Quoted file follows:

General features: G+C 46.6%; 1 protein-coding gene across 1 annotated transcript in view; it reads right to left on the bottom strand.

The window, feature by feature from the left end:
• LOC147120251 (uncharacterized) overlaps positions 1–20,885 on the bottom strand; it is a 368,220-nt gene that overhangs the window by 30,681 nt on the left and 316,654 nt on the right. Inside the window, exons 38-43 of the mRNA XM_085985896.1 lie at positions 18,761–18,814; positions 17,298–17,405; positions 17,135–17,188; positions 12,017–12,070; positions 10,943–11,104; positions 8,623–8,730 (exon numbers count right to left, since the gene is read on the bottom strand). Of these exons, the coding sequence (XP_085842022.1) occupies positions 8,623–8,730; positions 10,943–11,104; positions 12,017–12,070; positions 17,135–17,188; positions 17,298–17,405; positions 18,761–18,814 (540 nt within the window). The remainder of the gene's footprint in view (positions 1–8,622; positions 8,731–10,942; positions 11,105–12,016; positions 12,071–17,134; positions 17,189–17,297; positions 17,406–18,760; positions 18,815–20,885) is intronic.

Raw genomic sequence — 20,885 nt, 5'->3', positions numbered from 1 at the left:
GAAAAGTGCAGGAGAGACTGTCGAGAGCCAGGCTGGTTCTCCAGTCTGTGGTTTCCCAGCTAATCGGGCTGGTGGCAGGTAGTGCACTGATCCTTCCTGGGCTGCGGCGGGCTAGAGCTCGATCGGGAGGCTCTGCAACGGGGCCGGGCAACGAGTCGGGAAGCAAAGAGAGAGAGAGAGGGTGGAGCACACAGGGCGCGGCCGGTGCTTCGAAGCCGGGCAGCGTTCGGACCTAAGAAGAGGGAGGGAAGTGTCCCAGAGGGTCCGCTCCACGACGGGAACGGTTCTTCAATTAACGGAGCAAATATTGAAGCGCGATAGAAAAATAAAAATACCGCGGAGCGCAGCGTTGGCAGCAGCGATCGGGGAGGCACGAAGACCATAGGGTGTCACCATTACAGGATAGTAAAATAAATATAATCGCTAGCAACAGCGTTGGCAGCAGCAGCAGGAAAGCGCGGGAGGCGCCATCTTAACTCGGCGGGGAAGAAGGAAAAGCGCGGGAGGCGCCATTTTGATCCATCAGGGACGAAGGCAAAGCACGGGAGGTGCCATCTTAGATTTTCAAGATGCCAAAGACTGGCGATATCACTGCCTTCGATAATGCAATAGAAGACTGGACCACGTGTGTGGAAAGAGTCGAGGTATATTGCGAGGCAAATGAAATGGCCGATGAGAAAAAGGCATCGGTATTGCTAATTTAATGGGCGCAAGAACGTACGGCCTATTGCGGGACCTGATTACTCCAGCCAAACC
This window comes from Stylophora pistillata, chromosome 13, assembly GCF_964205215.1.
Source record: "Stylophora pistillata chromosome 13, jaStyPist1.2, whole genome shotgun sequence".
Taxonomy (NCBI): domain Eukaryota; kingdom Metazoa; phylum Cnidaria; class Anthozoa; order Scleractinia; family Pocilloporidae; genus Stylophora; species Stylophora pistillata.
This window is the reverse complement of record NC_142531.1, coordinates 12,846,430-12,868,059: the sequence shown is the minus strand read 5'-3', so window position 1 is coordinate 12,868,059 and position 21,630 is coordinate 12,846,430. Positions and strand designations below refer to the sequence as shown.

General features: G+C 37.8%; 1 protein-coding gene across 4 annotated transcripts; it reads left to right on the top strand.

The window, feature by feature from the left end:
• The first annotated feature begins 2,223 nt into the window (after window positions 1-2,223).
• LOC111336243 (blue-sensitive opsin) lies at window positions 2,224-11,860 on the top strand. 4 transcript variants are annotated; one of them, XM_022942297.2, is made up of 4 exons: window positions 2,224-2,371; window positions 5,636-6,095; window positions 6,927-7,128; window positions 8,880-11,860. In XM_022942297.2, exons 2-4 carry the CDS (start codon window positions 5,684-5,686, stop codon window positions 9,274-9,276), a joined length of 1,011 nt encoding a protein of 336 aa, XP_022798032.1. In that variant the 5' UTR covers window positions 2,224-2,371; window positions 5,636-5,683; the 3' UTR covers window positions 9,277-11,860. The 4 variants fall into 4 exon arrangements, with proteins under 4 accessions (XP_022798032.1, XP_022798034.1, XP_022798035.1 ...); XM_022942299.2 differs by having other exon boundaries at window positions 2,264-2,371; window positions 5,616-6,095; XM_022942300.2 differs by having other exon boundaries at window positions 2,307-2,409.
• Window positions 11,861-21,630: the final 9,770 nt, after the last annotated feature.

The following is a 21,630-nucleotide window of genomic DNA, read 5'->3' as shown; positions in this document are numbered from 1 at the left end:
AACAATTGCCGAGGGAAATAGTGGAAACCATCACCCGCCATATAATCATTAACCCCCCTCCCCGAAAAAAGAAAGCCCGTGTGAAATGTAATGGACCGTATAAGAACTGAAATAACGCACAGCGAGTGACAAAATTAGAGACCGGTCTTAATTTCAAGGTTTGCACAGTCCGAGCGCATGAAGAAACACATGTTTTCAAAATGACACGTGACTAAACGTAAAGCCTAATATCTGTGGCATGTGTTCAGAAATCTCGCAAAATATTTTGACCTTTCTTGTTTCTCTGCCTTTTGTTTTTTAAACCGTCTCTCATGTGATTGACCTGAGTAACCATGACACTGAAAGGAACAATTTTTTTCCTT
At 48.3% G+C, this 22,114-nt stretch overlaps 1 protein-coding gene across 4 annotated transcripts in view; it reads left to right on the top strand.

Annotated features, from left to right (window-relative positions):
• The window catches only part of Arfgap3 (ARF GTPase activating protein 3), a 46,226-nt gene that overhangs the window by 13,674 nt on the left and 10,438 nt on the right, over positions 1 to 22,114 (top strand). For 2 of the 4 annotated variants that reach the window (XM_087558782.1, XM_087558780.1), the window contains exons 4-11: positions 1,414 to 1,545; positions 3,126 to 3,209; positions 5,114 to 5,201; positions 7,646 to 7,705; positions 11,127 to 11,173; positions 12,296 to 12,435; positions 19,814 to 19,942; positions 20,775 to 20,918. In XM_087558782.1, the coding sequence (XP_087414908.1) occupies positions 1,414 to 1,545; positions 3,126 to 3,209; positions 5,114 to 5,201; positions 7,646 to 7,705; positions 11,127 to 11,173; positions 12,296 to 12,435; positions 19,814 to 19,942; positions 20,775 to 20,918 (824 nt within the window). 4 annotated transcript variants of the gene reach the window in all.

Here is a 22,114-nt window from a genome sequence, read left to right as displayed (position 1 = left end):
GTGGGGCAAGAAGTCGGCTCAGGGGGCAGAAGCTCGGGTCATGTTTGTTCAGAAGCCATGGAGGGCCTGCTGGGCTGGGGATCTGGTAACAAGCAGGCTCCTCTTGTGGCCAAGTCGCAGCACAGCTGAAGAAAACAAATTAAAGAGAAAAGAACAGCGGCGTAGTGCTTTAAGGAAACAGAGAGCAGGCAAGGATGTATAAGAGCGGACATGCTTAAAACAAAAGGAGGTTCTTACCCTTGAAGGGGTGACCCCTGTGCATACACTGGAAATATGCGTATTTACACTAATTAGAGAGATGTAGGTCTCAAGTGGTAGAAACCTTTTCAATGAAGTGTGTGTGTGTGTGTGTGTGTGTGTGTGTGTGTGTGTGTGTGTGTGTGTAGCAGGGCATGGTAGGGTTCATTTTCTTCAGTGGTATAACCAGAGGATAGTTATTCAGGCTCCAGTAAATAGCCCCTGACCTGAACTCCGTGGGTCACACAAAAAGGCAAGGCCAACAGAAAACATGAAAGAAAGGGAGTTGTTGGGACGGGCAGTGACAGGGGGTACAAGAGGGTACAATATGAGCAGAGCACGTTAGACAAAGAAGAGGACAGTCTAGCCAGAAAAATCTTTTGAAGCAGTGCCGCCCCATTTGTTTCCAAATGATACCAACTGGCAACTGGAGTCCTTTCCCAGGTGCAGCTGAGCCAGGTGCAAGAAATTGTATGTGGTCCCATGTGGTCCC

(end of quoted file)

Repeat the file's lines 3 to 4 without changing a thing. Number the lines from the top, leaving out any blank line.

• LOC147120251 (uncharacterized) overlaps positions 1–20,885 on the bottom strand; it is a 368,220-nt gene that overhangs the window by 30,681 nt on the left and 316,654 nt on the right. Inside the window, exons 38-43 of the mRNA XM_085985896.1 lie at positions 18,761–18,814; positions 17,298–17,405; positions 17,135–17,188; positions 12,017–12,070; positions 10,943–11,104; positions 8,623–8,730 (exon numbers count right to left, since the gene is read on the bottom strand). Of these exons, the coding sequence (XP_085842022.1) occupies positions 8,623–8,730; positions 10,943–11,104; positions 12,017–12,070; positions 17,135–17,188; positions 17,298–17,405; positions 18,761–18,814 (540 nt within the window). The remainder of the gene's footprint in view (positions 1–8,622; positions 8,731–10,942; positions 11,105–12,016; positions 12,071–17,134; positions 17,189–17,297; positions 17,406–18,760; positions 18,815–20,885) is intronic.

Raw genomic sequence — 20,885 nt, 5'->3', positions numbered from 1 at the left: